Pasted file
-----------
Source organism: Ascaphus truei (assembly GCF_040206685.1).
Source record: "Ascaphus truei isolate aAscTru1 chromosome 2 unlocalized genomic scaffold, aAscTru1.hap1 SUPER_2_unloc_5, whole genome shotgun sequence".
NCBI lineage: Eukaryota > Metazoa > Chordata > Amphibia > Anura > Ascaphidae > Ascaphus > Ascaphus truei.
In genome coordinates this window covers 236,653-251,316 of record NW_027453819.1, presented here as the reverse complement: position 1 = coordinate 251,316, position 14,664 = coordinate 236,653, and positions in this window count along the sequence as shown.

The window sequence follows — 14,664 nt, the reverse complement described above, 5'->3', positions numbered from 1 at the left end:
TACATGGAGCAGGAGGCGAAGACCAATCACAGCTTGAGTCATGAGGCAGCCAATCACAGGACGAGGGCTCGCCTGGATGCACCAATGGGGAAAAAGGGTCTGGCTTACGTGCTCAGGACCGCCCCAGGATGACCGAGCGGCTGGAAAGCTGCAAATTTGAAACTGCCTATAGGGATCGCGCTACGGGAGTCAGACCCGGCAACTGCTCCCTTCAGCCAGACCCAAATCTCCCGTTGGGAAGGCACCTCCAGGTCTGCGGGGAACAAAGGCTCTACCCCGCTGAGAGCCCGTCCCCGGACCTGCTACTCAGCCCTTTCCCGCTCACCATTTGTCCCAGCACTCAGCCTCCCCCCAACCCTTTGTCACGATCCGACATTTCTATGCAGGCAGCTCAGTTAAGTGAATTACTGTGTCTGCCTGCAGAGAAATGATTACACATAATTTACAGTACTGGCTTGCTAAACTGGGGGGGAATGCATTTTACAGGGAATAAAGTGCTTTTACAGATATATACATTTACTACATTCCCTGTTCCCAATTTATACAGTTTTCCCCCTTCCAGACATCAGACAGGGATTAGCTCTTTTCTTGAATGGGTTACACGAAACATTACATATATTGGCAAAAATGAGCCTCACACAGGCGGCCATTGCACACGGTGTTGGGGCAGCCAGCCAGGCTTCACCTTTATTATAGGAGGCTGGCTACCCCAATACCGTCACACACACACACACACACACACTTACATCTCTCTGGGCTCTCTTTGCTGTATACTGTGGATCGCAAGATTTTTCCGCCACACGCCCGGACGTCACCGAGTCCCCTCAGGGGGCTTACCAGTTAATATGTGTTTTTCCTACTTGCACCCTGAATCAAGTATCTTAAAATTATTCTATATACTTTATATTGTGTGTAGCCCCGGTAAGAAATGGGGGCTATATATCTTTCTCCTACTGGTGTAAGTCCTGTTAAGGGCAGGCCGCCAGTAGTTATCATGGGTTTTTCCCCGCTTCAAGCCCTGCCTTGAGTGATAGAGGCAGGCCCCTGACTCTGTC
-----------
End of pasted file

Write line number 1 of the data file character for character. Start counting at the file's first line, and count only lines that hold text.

Source organism: Ascaphus truei (assembly GCF_040206685.1).